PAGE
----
Ontario Premier Doug Ford has been summoned to appear before the Public Order Emergency Commission (POEC), according to a letter from the Commission’s lawyers.

The premier has previously rejected several requests to be interviewed by the commission.

According to Global News, in a letter to the Canadian Civil Liberties Association, the Commission said Ford and former Solicitor General Sylvia Jones were asked on several occasions to testify or be interviewed. However, both Ford and Jones repeatedly rejected the request.

“On September 19, 2022, Commission counsel requested an interview with [Ford and Jones]. This request was refused,” the letter from co-lead counsel Shantona Chaudry read.

“As of last week, the invitation to attend to testify before the Commission has been declined ‘for the moment.’”

As a result, the Commission has issued a summons to Ford and Jones pursuant to section 4 of the Inquiries Act, which forces them to testify under oath.

Last week, Ford said he supported the Trudeau government’s decision to invoke the Emergencies Act to quash the peaceful Freedom Convoy.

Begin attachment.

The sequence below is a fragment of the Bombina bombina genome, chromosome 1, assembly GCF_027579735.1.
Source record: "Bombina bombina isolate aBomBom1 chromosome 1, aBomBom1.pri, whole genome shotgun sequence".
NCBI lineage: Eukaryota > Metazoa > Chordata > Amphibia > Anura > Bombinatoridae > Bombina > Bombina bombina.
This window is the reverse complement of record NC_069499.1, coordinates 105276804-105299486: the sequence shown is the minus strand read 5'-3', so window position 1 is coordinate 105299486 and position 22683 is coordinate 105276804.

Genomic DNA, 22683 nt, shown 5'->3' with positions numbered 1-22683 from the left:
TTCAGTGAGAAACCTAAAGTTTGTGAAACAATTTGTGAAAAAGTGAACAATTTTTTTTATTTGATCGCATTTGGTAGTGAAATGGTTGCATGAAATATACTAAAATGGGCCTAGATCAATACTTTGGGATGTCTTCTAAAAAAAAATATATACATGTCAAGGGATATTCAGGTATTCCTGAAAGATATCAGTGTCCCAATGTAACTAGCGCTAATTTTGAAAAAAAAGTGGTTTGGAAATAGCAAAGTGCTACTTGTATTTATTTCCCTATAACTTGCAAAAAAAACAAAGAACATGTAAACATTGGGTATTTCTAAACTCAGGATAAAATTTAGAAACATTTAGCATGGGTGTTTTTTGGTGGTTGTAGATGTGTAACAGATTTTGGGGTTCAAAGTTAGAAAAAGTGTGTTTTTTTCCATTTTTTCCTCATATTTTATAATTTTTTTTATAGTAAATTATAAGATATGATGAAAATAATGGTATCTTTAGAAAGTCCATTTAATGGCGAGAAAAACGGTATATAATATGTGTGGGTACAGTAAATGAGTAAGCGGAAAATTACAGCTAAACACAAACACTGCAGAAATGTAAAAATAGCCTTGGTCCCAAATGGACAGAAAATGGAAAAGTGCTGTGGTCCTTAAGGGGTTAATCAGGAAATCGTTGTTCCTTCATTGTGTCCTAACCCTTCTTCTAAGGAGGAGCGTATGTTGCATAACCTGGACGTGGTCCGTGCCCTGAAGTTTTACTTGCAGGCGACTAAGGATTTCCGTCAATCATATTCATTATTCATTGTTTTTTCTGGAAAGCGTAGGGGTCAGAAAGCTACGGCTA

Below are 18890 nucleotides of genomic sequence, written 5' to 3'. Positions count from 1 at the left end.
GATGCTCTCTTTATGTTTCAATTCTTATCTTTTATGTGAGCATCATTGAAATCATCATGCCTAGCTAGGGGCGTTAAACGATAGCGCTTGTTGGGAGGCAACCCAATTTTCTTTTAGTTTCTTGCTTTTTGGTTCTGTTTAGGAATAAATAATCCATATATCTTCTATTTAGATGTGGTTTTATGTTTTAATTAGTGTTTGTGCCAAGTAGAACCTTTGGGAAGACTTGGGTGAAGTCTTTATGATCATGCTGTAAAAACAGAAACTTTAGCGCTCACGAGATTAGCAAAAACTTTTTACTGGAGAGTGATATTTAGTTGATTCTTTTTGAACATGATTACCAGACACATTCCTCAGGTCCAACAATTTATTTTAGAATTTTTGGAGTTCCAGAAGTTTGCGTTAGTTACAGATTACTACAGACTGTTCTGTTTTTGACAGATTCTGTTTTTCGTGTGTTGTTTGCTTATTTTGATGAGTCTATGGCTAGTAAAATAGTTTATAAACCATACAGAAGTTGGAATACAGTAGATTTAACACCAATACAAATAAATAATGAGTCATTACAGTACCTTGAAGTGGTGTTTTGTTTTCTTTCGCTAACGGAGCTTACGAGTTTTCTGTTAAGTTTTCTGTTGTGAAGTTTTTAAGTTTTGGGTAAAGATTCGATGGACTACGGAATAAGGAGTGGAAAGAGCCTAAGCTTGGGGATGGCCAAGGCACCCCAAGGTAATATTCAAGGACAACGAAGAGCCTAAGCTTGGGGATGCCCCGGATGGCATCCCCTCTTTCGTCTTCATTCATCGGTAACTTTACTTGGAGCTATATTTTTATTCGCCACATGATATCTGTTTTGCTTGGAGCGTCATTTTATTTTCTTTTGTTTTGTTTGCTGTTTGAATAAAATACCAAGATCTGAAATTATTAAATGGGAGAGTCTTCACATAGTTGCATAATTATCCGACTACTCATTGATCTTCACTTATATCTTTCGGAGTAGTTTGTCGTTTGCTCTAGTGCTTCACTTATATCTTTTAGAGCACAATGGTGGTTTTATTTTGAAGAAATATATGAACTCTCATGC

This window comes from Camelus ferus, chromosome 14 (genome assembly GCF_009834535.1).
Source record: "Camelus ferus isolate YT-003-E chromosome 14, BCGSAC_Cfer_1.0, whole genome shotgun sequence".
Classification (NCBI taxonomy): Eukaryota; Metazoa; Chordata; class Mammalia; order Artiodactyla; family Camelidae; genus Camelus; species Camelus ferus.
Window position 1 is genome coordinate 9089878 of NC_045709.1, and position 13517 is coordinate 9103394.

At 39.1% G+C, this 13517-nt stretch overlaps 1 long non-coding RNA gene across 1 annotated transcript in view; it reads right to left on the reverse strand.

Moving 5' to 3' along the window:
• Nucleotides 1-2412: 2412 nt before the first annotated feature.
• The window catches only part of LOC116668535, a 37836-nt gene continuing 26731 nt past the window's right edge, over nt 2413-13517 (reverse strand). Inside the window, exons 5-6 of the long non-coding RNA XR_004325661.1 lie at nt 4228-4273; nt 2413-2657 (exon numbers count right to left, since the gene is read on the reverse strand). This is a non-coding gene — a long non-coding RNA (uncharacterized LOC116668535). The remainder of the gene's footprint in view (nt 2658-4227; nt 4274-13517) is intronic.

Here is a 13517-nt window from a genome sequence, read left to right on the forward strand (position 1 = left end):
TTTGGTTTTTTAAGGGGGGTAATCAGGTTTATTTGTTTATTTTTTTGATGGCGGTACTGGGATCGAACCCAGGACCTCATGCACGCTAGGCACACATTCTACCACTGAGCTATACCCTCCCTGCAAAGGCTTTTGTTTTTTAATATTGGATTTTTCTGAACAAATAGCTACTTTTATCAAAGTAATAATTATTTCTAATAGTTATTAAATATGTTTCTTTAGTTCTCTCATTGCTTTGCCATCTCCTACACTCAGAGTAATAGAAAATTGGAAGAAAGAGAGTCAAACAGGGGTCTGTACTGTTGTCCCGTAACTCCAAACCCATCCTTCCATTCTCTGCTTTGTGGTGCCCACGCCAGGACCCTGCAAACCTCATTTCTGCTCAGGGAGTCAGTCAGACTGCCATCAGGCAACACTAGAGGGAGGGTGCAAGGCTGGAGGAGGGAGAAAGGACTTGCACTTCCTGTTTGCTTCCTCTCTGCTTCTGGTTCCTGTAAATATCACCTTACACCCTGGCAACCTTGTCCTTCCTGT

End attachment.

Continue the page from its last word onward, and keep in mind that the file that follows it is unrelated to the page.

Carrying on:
“I stood shoulder to shoulder with the prime minister,” Ford said.

During the Freedom Convoy protest in February, the Ford government declared a state of emergency in an effort to put an end to protests in Ottawa and Windsor. At the time, Ford said the orders will “make crystal clear it is illegal and punishable to block and impede the movement of goods, people and services along critical infrastructure.”

Ford routinely referred to the convoy as an “occupation” and even fired a staffer for donating to a fundraiser for the movement. 

“Regarding Ottawa, the occupation. It’s not a protest anymore. It’s become an occupation,” Ford said. 

“It’s only hurting families. It’s hurting businesses that these folks are supposed to be supporting, but it’s hurting businesses in a big way. People want to move on and to get through this. It’s time for this to come to an end. And we’re moving in the right direction.”

The POEC hearings are scheduled to run until November 25, with dozens more anticipated witnesses, including Freedom Convoy organizers, federal government officials, and eight cabinet ministers, including Prime Minister Justin Trudeau.

Commissioner Paul Rouleau will provide a report to Parliament on his findings by Feb. 20.

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